Canada to Study Mysterious 'Windsor Hum'

Some people have described the sound as a low, humming drone. Others say it changes into a heavy "whump, whump, whump" sound. Still others have compared it to the bass rumblings of soul singer Barry White.

But whatever the mysterious sound known as the "Windsor Hum" is compared to, the residents of this small city in Ontario, Canada (directly adjacent to Detroit) agree that it's driving them bonkers.

"There's a rumble that takes place, and it is enough to shake your king-sized bed and rattle your windows and vibrate other parts of the house," Windsor resident Gary Grosse told Ontario's National Post. "And that is enough to wake you up, and it's enough to drive you insane."

Now, for the first time since the Windsor Hum was first reported in 2011, the government of Canada is taking the complaints seriously. Researchers from the University of Windsor and Western University in London, Ontario, have been given a grant of $60,000 to analyze the noise and determine its cause, according to the Toronto Globe and Mail (opens in new tab).

Hums have been reported in other parts of the world for years. The Taos Hum has bedeviled residents of the northern New Mexican town for decades. Bristol, England, Aukland, New Zealand and Bondi, Australia have all been plagued by unexplained booming, buzzing or droning noises, according to These hums have been blamed on seismic events, underground lava or industrial equipment.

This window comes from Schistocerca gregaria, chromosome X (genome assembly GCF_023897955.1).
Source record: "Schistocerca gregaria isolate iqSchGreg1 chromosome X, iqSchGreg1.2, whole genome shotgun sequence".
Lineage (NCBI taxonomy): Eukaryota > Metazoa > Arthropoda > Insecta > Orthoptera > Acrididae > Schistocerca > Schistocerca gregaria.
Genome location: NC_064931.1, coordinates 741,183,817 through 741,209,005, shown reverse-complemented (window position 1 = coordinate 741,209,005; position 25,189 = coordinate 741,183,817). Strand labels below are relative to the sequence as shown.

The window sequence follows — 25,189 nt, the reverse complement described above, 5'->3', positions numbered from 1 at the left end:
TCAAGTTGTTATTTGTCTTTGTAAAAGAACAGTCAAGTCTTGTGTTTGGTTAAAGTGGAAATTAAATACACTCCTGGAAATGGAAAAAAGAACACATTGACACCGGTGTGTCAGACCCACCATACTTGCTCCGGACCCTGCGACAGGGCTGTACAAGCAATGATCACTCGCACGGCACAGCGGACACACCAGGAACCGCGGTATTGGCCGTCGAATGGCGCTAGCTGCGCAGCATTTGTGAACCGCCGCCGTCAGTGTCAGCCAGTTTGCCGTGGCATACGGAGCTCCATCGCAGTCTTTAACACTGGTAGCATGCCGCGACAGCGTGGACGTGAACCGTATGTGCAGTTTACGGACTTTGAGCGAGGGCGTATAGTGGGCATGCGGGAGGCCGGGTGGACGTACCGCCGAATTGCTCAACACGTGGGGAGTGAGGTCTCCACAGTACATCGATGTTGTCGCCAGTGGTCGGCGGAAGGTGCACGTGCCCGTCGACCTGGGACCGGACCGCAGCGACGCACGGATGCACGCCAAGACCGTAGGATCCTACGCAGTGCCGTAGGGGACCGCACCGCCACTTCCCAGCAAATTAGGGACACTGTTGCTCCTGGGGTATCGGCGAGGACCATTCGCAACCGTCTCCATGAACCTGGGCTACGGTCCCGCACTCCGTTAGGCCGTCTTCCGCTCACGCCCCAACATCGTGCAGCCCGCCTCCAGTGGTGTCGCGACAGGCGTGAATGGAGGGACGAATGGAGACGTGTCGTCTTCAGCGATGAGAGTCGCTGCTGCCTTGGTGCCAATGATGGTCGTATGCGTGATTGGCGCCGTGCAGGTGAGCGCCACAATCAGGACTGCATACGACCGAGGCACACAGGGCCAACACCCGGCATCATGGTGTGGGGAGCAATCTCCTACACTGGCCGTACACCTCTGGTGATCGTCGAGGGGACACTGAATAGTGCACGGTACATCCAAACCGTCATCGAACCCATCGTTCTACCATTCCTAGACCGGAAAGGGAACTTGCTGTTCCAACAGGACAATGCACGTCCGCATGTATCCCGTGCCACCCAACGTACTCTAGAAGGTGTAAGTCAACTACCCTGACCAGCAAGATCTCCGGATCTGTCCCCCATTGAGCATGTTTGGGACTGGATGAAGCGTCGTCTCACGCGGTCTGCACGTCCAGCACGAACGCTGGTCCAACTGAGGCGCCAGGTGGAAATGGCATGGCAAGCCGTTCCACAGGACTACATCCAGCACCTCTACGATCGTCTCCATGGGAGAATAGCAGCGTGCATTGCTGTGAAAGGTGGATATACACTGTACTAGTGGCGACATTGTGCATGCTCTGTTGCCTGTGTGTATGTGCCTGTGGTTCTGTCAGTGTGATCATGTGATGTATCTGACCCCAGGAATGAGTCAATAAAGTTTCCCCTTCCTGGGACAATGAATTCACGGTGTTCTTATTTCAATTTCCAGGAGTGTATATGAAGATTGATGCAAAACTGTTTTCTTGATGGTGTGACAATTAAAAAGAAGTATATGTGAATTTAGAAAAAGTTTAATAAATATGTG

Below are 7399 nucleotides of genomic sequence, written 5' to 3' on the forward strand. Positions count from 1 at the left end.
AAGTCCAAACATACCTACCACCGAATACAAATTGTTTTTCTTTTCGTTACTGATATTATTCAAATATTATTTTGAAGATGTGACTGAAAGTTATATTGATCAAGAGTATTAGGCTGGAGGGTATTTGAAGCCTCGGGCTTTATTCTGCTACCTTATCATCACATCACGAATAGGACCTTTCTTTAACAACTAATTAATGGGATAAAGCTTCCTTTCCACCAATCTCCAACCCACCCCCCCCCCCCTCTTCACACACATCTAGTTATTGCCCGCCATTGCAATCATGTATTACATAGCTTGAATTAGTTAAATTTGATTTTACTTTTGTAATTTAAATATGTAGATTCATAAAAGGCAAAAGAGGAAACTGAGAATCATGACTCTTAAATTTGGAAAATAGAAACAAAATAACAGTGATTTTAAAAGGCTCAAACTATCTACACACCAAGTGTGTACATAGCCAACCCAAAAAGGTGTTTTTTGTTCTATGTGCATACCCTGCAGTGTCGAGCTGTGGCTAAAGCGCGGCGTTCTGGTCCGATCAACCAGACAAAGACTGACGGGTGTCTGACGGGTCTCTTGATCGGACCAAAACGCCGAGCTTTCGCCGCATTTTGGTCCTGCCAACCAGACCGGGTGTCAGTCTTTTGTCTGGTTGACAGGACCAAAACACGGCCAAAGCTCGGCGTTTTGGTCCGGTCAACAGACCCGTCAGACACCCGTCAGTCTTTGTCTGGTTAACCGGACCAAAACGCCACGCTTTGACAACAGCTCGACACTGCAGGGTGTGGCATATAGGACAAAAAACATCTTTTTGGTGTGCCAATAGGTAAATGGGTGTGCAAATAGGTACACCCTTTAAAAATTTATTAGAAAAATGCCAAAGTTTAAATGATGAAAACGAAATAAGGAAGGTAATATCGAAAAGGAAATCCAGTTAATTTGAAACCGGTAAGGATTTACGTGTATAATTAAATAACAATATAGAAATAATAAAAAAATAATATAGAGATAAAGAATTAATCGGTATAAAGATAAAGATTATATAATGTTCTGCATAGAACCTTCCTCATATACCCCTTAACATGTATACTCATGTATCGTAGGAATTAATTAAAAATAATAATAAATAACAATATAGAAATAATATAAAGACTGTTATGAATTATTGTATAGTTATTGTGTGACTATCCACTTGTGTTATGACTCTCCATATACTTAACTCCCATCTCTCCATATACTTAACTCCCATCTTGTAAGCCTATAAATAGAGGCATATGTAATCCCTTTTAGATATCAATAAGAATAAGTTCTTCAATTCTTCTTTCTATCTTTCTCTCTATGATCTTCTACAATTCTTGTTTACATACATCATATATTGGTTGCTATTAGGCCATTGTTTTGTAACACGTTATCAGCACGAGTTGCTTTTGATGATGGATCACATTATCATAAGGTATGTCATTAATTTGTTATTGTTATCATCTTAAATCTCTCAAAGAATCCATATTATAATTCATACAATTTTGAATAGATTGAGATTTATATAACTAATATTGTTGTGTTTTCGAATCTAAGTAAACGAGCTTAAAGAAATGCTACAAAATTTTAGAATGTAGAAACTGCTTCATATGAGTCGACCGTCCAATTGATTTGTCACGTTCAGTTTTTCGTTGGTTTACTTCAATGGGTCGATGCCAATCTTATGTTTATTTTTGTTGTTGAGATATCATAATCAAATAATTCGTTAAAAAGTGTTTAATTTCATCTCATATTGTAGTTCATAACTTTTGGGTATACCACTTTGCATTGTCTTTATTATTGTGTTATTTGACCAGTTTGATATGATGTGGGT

And the Earth itself is known to make a hum, generated by a number of events including the rumbling of storm-driven ocean waves. Researchers now believe the Earth's hum can help them analyze the composition of our planet's interior.

No other hum, however, has set off an international diplomatic kerfuffle like Windsor's. Preliminary analyses have led investigators to believe the source of the hum is on or near Zug Island, an industrial area on the Michigan side of the international border, the Wall Street Journal reports.

The Zug Island area, surrounded by chain-link fencing, is off-limits to the public, thwarting any investigation by researchers. Canadian diplomats formally raised the Windsor Hum issue with the U.S. Department of State last year, but no substantive action has come of it, according to the Journal.

It doesn't help that nobody on the American side of the border seems to hear any disturbing sounds. One U.S. resident joked that the only noise pollution he has heard recently "is Canadian singer Celine Dion," the Journal reports.

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Live Science Contributor
Marc Lallanilla has been a science writer and health editor at and a producer with His freelance writing has appeared in the Los Angeles Times and Marc has a Master's degree in environmental planning from the University of California, Berkeley, and an undergraduate degree from the University of Texas at Austin.